sometimes so difficult to bear.”

Each time a new group gathers at Shambhala, women sit with wigs on, and oversized
clothing disguises their bodies. They speak of the shame they feel when they see their
bald heads in the mirror or take their clothes off to expose what one woman calls her
“bloated, scar-riddled body that obviously belongs to someone else.” Others complain
that they can no longer move, run, dance, or even walk like they used to. They hate what they look like—an ever-present reminder of their illness—and their posture and downcast faces reflect that. But stepping onto their mats they begin to understand yoga’s power to change their relationship to themselves. Yoga asks them to approach their practice and their bodies (just for that day, that moment, or that breath) with compassion, nonjudgment, and gentle humor. Their new mantra becomes “Isn’t that interesting?” as they notice how they feel when they can’t balance; when they have to take child’s pose and everyone else looks strong in warrior pose; when they reach for the wall, a chair, an outstretched hand for support when they can’t go it alone. Slowly they begin to practice not from a place of ego but from a sense of devotion. Not from an adversarial place, but a place of patience, kindness, and forgiveness. They learn, as Ellen did, to “kiss and make up” with the being they’re in conflict with. 

A yoga and meditation practice can be a powerful means for self-reflection, a laboratory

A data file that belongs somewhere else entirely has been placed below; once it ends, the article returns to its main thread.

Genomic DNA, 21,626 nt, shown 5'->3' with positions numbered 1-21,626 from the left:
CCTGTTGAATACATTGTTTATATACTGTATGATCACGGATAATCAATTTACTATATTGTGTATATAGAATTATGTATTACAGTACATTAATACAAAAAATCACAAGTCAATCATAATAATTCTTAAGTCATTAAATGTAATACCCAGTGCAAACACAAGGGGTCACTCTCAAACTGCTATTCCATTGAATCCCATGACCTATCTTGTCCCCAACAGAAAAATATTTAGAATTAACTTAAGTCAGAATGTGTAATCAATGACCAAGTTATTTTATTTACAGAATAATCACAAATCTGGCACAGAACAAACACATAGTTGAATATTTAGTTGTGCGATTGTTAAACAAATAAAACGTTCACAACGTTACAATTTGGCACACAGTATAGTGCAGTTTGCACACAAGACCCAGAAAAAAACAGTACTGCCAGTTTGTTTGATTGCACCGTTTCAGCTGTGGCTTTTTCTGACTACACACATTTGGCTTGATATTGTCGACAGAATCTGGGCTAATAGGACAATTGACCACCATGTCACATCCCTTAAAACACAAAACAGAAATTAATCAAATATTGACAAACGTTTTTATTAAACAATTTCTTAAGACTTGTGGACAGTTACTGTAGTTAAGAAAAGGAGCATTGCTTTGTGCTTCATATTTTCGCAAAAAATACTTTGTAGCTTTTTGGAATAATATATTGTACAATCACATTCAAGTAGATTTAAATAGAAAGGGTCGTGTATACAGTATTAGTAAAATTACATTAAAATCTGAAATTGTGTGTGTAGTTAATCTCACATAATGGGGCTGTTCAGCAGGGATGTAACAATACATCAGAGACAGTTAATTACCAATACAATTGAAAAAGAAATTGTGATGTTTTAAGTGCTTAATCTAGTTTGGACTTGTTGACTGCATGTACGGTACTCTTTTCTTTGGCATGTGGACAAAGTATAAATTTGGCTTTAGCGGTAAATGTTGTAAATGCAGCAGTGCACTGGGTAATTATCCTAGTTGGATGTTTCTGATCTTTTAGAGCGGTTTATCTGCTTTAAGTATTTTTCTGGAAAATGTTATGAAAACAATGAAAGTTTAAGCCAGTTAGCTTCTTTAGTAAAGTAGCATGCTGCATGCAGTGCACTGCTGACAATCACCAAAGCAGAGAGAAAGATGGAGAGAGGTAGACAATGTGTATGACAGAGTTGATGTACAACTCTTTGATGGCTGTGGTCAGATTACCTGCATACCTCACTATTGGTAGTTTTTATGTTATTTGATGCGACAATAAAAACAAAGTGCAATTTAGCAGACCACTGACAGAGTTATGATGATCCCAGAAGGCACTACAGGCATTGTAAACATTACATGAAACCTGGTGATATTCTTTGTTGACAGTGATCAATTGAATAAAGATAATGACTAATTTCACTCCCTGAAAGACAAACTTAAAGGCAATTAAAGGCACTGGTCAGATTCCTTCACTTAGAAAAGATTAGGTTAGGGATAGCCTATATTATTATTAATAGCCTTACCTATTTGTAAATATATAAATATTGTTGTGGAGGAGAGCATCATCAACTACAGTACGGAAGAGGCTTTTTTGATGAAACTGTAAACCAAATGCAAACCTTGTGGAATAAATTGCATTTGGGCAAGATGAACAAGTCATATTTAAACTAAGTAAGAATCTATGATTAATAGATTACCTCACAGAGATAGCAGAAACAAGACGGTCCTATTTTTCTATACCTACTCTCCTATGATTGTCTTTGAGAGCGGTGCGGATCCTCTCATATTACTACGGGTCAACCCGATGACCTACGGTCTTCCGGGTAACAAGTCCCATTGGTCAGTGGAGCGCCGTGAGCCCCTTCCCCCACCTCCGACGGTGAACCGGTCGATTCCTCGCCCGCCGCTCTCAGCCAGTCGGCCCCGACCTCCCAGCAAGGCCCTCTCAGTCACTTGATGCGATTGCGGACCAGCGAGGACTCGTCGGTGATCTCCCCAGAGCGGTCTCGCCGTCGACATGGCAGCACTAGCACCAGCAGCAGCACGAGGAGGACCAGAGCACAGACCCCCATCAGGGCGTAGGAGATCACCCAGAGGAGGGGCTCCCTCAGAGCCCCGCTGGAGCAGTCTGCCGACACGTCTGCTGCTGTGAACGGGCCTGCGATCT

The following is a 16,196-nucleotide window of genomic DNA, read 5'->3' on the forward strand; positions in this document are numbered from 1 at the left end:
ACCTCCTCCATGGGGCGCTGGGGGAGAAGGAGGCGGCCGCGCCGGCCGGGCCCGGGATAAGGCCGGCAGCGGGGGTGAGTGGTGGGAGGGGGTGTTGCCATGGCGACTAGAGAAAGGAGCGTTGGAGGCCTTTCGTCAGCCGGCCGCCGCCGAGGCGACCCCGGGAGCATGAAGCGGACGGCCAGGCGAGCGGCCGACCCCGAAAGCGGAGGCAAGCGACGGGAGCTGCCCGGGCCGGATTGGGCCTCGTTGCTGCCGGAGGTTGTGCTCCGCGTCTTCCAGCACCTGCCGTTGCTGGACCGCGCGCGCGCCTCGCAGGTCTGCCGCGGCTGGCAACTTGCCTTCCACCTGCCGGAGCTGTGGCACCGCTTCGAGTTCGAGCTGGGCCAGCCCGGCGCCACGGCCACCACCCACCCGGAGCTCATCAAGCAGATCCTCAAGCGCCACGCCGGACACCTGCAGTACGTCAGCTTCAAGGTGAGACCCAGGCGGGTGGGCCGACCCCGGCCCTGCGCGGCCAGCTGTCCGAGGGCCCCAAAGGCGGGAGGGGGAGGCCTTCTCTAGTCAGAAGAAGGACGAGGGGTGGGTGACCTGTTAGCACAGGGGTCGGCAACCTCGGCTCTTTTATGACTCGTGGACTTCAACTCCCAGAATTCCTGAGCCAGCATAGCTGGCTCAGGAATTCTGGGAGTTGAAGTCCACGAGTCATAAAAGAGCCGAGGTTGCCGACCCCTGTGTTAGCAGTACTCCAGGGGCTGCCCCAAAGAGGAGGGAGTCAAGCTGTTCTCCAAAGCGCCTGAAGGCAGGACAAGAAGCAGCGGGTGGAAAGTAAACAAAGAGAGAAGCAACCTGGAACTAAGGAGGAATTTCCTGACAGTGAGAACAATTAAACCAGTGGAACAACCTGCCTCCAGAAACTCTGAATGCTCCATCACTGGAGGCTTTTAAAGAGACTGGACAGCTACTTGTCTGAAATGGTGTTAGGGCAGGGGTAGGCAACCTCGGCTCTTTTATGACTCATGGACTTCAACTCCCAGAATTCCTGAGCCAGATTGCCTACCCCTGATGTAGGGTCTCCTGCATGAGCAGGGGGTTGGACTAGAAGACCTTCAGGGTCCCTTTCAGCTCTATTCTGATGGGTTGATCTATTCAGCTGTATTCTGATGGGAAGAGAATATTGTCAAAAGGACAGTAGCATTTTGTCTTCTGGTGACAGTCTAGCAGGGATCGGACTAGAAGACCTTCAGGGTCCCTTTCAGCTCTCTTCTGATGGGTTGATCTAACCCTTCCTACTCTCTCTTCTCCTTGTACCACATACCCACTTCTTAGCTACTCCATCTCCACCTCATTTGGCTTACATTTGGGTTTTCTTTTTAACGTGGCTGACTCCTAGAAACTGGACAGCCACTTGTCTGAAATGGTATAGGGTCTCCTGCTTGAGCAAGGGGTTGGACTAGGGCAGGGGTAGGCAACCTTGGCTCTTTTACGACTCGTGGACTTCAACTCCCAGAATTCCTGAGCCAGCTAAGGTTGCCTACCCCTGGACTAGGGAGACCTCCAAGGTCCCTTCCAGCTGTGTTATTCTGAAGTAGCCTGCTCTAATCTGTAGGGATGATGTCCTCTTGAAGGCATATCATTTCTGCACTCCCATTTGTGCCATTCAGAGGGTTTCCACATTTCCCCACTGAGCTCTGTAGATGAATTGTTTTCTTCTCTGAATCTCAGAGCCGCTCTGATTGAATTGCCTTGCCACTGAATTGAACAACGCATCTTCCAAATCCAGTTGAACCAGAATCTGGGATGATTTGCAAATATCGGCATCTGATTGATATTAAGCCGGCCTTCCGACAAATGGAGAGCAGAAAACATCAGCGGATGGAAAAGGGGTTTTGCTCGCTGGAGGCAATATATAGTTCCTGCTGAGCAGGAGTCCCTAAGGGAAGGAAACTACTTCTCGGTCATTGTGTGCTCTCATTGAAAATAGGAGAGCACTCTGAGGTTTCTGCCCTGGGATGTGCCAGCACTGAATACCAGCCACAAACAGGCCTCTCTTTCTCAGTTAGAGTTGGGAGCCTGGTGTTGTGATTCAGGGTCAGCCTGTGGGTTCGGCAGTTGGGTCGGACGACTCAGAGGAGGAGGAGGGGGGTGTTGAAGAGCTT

of loving experimentation, and an opportunity to let go—of judgments and expectations.
For Vikki Wagner, a two-time breast cancer survivor, asana and pranayama gave her
permission to be gentle with herself. And as she moved through the classes, she found
herself surrendering, releasing what she had been holding so rigidly. Almost immediately, she says, “I found my energy level increasing. Joints that had been frozen
from immobility became ‘juicy’ again and I began to feel as though I would be OK.”
Through yoga and meditation, she learned what she gave power to was what was holding her back; in her case, thoughts and fears of physical limitations. “When I was able to release those thoughts, focus on my breath and my miraculous body,” Vikki says, “I was able to reclaim my power and my courage.” Yoga teaches all of us that we are perfect just the way we are. No one can promise that yoga or meditation will cure cancer, but for the countless [people] who have made a commitment to show up on their mats and their cushions no matter what, these practices have changed their lives.



Linda Sparrowe (she/her) is a writer, editor, speaker, and mentor in holistic healing, with a special emphasis on women’s health. She is the former editor-in-chief of Yoga International magazine and past managing editor of Yoga Journal, as such she has been instrumental in bringing the authentic voice of yoga to thousands of practitioners and teachers. Sparrowe is also on the advisory board of the Yoga and Body Image Coalition.

Sparrowe co-leads the Courageous Women, Fearless Living retreats for women touched by cancer. She also gives talks and provides workshops for women who are facing any number of challenges, including body issues, pregnancy, anxiety, depression, menopause and more.